This is a page from an Omer chart written in a traveller’s prayer book that was published in Amsterdam in 1793. The chart consisted of four tables; this is the first one. The first day of the Omer is written on its own page and the subsequent forty-eight days are written in four tables, each with circular shapes drawn in a three by four pattern. Each circle contains the day of the Omer and the two words corresponding to the kabbalistic message for the day. According to Kabbalah, the forty-nine days between Pesach and Shavuot are used to refine one’s character. This is done by combining the seven emotions identified by Kabbalah in forty-nine unique combinations. The chart presents the day of the Omer along with the corresponding two-word kabbalistic combination and words and a letter corresponding to other traditional texts. The dark background is decorated with a flower design.
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Counting the Omer – The Omer is the forty-nine-day period between the second night of Pesach and Shavuot. The Torah (Leviticus 23:15–16) commands us to count seven full weeks from when an omer of grain was first brought to the Temple on the second day of Pesach. The omer was a unit of measurement and the grain (barley) was brought to the Temple as an offering every day for forty-nine days. On the fiftieth day of the Omer, the holiday of Shavuot is celebrated. Although, after the destruction of the Temple, offerings were no longer made, Jews continue to count the days of the Omer. Counting is done at night by reciting the blessing: “Blessed are you, Lord our God, Sovereign of the Universe, who has sanctified us with your commandments and commanded us to count the Omer.” This is followed by counting the specific day with the formula: “Today is X day, which is X weeks and X days of the Omer.” As of the Middle Ages, the Omer has been regarded as a period of mourning, except for the thirty-third day, Lag B’Omer, which is seen as a day of festivity.
Kabbalah – Kabbalah is a form of Jewish mysticism. Its main text is the Zohar which is attributed to Rabbi Shimon bar Yochai, a second-century sage. The Zohar is a commentary on the Torah which focuses on explaining the origins of the world. Kabbalah developed in Spain in the thirteenth century. Rabbi Isaac Luria, who lived in Tzfat in the sixteenth century, is a main figure in kabbalistic thought.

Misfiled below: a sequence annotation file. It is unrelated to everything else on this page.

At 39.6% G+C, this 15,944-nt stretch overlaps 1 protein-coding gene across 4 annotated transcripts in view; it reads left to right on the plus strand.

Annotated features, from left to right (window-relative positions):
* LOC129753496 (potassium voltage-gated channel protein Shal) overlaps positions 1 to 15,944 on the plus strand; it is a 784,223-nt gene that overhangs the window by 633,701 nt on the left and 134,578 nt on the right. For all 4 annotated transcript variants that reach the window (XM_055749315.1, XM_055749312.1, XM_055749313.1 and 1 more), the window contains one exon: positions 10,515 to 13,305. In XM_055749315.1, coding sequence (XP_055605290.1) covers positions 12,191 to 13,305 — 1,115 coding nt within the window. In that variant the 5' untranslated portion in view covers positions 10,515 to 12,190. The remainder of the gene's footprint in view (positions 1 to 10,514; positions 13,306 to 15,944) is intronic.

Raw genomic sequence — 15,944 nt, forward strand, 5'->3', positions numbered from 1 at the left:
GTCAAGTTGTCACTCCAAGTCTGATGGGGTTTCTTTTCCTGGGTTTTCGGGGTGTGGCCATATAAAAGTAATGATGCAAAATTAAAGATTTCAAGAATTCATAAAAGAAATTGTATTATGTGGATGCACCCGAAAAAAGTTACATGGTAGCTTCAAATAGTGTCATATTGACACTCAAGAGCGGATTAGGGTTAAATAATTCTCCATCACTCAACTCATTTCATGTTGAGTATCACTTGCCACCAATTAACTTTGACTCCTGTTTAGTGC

The Jewish Community of the Netherlands – Jews have been living in the Netherlands since the Roman era, but the most reliable records referring to Jews living in Nijmegen, Doesburg, and Arnhem date back to the 1100s. The spread of the Black Death during the Middle Ages led to much anti-Semitism, blood libels, expulsions, and massacres in the Netherlands, as in other European countries. Documentation describes that Jews provided services, mainly financial, and paid taxes and in return received some protection from the kings and nobles. In the late fifteenth century, Jews were expelled or forced to convert to Christianity in Spain and Portugal. The atmosphere in the Netherlands, however, was more tolerant and favourable for the Jews, and many Spanish and Portuguese Jews arrived in the country, where they could practise their religion freely. Many of these Spanish and Portuguese Jews settled in Amsterdam and established successful trading businesses. Famous Jews of this time included the rabbi Menasseh Ben Israel and the philosopher Baruch Spinoza. German Jews were also attracted to the tolerant Dutch cities and began to immigrate to the country. They were generally poorer than the Sephardi Jews who had already settled in the Netherlands and were less welcome. Many were turned away and ended up settling in rural areas and establishing Jewish communities throughout the Dutch provinces. Over time, these Jews also prospered, and many were responsible for founding the Dutch diamond business. The eighteenth century brought the Dutch Jews emancipation and further prosperity. By the outbreak of World War II around 140,000 Jews lived in the Netherlands, among them approximately 25,000 German Jewish refugees. Germany occupied the country in 1940, and only 35,000 Dutch Jews survived the Holocaust. The Dutch Jewish community underwent many changes after the war, and many of the survivors immigrated to Israel and other countries. In the 1980s the community was boosted by an influx of Israeli and Russian Jews, and currently around 45,000 Jews live in the Netherlands, mostly in Amsterdam.